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Thursday, May 20, 2010

The Basic Positions of the Feet in Ballet Dancing

In Ballet Dancing, there are 5 basic positions of the feet, which anybody doing ballet should be able to demonstrate for you.  These positions are the foundation positions from which you will always start or end a step or series of steps in your ballet dancing.  The basic positions of the feet are all turned out positions, as you will see below.

The basic positions of the feet for ballet were not invented by any one person at any particular time.  The basic positions grew from the steps of court dances all those years ago, when it was agreed upon that a delicately pointed and turned out foot looked attractive.

The turned out positions developed gradually and they were first written about in France in the seventeenth century, but the full turn out that we recognise today didn’t come about until the following century.  Before that dancers had realised the importance of beautiful line, but did not have the necessary technique to achieve those lines.  Some even used artificial aids to keep them turned out.  Turning out from the hips allows dancers far more freedom to develop the steps into beautiful lines and dances.

First Position of the Feet:
In this basic position of the feet, your legs are together with the heels touching. The feet aim to form a straight line.  In this position the dancer must be conscious of her posture.  Weight should be evenly balanced between the feet, and dancer must stand tall and straight with head held.  The body should have the feeling of lifting from the hips, and there should be no sense of strain.  Breathing should remain even and deep from your diaphragm, as you will be using a lot of extra oxygen during your ballet dancing.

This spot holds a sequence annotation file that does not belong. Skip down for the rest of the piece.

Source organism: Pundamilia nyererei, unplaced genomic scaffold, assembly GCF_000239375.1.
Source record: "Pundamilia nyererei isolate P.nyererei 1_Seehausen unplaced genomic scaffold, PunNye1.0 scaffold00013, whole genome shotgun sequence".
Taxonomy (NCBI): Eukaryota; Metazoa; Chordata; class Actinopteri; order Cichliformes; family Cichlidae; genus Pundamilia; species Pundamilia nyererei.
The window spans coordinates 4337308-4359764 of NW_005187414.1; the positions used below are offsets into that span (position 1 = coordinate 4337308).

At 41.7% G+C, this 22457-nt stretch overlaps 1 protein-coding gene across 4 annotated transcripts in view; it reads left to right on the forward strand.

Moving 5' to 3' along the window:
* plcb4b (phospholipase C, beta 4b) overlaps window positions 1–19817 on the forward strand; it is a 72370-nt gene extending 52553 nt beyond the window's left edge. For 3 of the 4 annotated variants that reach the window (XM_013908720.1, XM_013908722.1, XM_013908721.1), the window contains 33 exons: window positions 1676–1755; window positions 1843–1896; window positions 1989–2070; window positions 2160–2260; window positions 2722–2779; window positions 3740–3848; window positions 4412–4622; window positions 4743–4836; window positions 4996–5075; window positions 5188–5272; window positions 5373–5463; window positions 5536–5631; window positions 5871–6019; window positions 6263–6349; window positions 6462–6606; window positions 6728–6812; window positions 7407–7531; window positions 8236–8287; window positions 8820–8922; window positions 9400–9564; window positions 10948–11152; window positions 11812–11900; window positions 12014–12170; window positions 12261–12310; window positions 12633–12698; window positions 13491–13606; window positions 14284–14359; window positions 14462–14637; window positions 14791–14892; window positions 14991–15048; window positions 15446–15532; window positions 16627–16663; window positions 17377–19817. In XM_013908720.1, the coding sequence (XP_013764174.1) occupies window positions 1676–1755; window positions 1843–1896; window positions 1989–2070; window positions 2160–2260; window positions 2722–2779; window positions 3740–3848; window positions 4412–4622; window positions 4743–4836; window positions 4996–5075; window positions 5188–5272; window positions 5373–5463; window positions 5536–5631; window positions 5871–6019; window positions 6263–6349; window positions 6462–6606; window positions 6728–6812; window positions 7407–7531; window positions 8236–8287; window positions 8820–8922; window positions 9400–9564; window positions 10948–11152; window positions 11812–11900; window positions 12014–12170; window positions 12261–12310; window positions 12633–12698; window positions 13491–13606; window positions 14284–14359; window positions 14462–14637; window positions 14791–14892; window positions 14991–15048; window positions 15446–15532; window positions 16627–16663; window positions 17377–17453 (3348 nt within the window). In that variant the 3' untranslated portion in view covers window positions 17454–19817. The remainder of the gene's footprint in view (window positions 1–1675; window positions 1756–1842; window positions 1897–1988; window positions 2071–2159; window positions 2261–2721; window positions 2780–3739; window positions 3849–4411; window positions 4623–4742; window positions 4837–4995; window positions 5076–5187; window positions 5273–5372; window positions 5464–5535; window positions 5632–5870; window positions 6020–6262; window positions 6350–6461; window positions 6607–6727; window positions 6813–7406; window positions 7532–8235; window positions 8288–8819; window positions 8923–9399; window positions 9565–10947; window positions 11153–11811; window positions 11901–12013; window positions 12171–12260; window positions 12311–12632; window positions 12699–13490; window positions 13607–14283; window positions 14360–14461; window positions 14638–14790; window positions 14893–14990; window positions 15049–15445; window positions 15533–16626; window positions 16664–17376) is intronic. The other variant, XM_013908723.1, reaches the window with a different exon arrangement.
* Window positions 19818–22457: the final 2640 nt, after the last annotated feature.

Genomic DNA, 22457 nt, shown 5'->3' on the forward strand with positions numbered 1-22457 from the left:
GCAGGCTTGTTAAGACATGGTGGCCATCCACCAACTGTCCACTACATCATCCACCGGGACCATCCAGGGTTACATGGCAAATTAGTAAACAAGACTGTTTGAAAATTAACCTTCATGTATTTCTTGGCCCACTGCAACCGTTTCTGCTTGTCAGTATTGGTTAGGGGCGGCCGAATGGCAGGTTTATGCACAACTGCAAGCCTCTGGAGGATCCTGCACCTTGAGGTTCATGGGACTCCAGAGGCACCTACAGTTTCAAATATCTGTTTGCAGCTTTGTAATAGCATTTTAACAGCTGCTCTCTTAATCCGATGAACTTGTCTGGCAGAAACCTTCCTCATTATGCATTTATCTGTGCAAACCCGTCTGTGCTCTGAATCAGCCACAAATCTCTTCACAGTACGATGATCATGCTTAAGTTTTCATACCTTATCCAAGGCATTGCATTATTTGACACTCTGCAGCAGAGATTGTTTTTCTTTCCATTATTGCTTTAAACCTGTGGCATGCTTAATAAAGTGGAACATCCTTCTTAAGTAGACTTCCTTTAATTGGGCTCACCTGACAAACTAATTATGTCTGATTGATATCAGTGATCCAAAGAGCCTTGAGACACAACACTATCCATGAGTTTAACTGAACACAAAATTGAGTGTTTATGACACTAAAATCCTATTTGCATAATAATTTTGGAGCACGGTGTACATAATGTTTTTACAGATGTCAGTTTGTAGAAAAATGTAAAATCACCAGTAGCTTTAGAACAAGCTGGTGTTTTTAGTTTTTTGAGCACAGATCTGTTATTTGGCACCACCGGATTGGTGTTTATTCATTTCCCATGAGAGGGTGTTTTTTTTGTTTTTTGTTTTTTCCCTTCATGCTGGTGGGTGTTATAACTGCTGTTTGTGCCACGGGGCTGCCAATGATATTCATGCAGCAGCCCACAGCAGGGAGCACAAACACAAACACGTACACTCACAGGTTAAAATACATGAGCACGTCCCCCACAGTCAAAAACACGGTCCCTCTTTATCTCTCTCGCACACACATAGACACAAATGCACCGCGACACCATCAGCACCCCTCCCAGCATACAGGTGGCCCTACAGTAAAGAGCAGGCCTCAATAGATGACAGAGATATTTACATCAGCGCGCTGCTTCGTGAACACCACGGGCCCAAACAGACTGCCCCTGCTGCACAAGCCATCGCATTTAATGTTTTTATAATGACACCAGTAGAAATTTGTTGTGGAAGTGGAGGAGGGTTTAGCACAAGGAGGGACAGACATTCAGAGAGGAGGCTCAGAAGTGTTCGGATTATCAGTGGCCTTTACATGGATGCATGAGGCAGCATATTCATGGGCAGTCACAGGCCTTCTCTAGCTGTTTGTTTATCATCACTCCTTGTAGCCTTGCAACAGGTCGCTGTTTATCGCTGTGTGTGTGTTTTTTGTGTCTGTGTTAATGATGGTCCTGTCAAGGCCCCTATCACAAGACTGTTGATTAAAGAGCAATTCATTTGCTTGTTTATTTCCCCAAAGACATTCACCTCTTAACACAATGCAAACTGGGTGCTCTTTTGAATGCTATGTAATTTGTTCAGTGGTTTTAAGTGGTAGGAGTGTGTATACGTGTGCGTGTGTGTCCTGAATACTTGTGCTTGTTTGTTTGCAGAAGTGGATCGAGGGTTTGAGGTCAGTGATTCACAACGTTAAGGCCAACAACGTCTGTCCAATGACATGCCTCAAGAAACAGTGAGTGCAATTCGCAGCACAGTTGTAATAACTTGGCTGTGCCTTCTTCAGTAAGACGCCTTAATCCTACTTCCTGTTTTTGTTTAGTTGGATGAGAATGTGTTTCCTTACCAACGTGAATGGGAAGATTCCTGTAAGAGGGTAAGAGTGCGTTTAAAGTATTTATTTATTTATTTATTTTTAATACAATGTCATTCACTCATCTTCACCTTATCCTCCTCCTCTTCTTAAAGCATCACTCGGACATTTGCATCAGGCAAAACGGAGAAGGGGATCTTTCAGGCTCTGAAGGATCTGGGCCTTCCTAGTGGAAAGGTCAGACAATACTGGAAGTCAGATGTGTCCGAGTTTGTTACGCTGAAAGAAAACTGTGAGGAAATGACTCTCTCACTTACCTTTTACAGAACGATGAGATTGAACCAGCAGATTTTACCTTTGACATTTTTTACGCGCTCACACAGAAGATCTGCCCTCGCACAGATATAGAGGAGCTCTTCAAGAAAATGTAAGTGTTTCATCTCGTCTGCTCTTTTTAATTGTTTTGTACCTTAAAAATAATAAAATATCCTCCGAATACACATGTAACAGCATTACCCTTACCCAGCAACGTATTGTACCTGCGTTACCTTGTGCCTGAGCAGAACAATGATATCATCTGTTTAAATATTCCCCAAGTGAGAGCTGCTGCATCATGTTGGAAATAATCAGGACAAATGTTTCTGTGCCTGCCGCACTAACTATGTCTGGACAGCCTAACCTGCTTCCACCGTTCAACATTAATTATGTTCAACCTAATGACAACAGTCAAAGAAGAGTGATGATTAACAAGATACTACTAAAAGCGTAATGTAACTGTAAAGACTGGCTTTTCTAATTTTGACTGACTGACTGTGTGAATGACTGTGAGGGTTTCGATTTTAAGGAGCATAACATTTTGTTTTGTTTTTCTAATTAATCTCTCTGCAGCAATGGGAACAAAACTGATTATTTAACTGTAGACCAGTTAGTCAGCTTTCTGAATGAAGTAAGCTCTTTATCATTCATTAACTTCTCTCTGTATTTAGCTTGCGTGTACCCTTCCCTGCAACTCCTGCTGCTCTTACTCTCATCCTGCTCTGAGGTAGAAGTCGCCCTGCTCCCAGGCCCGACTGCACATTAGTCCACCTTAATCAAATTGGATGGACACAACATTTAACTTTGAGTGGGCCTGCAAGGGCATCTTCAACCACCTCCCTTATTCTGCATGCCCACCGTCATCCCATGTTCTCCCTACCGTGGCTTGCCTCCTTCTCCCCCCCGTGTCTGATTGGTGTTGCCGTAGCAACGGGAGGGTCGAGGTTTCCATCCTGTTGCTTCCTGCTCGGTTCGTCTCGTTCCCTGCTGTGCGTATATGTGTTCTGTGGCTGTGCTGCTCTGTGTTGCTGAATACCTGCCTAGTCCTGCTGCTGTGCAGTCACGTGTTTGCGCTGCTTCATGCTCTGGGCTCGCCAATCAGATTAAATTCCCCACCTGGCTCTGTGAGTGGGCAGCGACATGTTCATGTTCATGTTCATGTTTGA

Second Position of the Feet:
Your feet should be in the same shape as your first position, but spaced about one and a half lengths of your foot apart.  The weight of your body must be shifted to balance over your feet evenly.






Third Position of the Feet:
The turned out feet are partly crossed so that the heel of the front foot fits into the hollow of the instep of the back foot.  You don’t see this position very often during performances, but it is a stepping stone for ballet pupils towards the much more difficult fifth position.




Fourth Position of the Feet:
There are two versions of the fourth position.  Firstly you will learn open fourth position.  This looks a lot like first position, but the one foot is about 12 inches in front of the other.  Crossed fourth position looks like fifth position with one foot in front of the other, also about 12 inches apart.  Fourth position is used a lot to precede strong turning movements.




Fifth Position of the Feet:
This is by far the most difficult position to achieve, but if you master a good third position, fifth position will be a natural progression forwards.  The ballet dancer aims to get the heel of the front foot against the toe of the back foot, while maintaining full turnout from the hips.

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